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NPC: FB’s risky password storage ‘not a security incident’

Facebook launches AI to find and remove 'revenge porn'

In this April 4, 2013 file photo, Facebook CEO Mark Zuckerberg walks at the company’s headquarters in Menlo Park, California. Facebook says it is launching new artificial intelligence technology to find intimate pictures that may have been uploaded without the consent of the photo’s subject. Facebook says it will be able to spot the photos and videos known as ‘revenge porn’ and send them to be reviewed. (Photo by MARCIO JOSE SANCHEZ / AP)

MANILA, Philippines — Facebook says there’s no proof that the passwords of hundreds of millions of users have been accessed by its employees, prompting the Philippines’ National Privacy Commission (NPC) to not yet consider it a security incident.

In a statement, the NPC said it had discussed the issue with Arianne Jimenez, Facebook’s privacy and public policy manager for Asia Pacific, who made this claim after the social media giant found itself in the middle of yet another privacy issue.

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The account passwords of 200 million to 600 million users were “stored in plain text and searchable by thousands of Facebook employees,” according to cybersecurity blog “Krebs on Security,” which broke the news. The post was authored by former Washington Post reporter Brian Krebs.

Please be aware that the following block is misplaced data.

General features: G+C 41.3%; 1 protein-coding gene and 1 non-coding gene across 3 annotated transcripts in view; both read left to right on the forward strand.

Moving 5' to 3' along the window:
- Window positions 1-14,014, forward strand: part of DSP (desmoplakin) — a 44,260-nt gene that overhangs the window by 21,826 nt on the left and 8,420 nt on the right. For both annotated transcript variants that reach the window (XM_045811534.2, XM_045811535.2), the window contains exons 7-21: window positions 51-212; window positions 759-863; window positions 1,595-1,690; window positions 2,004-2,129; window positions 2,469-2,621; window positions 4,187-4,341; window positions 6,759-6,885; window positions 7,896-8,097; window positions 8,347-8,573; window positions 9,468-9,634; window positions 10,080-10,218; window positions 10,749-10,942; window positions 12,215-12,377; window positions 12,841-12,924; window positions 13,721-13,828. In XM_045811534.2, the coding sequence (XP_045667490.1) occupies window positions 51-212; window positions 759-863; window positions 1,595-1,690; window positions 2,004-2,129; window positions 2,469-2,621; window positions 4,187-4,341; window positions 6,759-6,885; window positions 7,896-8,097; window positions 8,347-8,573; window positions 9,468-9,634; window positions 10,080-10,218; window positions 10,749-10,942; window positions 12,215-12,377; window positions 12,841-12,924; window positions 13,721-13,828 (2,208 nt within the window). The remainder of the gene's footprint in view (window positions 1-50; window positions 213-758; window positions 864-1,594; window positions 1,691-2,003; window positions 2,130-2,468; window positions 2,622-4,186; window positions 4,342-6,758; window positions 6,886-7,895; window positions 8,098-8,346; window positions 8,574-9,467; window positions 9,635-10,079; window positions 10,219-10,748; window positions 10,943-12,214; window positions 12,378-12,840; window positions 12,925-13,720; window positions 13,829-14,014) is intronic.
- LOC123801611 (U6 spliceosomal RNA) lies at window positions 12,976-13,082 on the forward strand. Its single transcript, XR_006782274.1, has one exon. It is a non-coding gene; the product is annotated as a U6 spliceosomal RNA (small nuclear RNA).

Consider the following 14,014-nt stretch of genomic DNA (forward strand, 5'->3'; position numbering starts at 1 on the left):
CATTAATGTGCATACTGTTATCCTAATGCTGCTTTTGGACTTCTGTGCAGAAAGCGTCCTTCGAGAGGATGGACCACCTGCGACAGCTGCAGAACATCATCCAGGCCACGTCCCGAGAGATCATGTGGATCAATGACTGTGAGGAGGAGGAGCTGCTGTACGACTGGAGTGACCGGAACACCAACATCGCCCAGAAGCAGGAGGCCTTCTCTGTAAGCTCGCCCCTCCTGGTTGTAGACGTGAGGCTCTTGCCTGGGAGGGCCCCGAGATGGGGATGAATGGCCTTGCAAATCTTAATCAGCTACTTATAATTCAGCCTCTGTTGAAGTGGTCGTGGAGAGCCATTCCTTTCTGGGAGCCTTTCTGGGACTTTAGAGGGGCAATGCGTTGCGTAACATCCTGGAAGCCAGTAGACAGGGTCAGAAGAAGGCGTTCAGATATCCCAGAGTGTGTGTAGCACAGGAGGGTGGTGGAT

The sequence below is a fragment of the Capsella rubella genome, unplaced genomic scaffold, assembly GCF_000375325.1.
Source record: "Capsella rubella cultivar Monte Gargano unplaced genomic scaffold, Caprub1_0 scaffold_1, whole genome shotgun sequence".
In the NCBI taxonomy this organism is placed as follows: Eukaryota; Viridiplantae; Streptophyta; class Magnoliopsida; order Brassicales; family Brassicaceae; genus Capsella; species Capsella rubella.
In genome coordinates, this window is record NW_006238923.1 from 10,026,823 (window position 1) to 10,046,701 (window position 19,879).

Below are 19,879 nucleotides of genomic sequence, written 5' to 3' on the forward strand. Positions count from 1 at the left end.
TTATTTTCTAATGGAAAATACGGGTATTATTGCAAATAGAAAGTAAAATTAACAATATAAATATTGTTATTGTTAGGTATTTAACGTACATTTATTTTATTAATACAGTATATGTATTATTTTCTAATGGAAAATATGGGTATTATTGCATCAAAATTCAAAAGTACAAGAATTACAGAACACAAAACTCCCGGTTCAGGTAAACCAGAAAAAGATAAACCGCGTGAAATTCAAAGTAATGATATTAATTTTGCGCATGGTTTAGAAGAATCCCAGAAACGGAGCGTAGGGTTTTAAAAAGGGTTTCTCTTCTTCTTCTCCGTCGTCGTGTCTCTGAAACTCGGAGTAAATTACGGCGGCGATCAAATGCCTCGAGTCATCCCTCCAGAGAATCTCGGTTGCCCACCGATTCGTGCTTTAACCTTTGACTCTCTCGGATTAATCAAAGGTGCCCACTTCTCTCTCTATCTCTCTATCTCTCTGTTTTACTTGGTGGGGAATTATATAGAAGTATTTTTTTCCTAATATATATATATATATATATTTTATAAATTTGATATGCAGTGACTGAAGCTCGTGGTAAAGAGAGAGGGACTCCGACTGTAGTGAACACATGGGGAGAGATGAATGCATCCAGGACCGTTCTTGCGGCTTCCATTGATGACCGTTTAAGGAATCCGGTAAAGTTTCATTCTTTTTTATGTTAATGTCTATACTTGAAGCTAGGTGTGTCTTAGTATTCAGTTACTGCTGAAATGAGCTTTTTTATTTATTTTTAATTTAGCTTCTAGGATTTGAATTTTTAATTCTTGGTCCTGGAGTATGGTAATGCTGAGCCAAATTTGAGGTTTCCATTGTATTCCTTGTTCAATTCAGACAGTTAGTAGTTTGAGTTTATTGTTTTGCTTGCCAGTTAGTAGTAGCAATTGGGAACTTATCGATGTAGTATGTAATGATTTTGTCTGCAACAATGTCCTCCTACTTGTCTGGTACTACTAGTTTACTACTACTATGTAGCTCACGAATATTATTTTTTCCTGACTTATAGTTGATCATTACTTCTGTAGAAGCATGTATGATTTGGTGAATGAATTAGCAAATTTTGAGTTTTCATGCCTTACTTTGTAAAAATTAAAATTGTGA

The blog post was published on March 21.

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On the same day, Facebook issued a statement saying that glitch was spotted during a routine security review in January, but it claimed that it was already “fixed.”

So far, it’s still not certain how the Philippines is affected, a country which London-based consultancy We Are Social said has 67 million Facebook users.

NPC Commissioner Raymund Liboro told the Inquirer that they were still trying to get more details from Facebook, which would hopefully shed a light to the extent of impact on Filipino users.

“Right now, we’re not considering this as a security incident,” he said in a brief phone interview.

However, when asked how NPC would verify Facebook’s claim that no harm was done, he said it would be a matter of “wait and see.”

Given how complex Facebook’s system is, Liboro said this might mean having to wait for an “informal” way by which the claim could be disproved, such as an employee getting a picture of the data set.

“Their system is complex. Facebook is like the factory of Willy Wonka. You don’t know what is inside there. You just know it produces chocolates. It’s like that,” he said.

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“The proof of compromise sometimes takes many forms. Sometimes, it takes time,” he added.

Nevertheless, Liboro said in a statement that the storage of Facebook passwords in plain text “needlessly exposed people to risk” from ill intent or even from just being compromised by accident.

“Even if there is shown to be no evidence of abuse, there is little comfort in knowing that the world’s largest repository of personal data practices such lax internal controls,” it added. /atm

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TAGS: Cybersecurity, exposed passwords, Facebook, National Privacy Commission, Raymund Liboro
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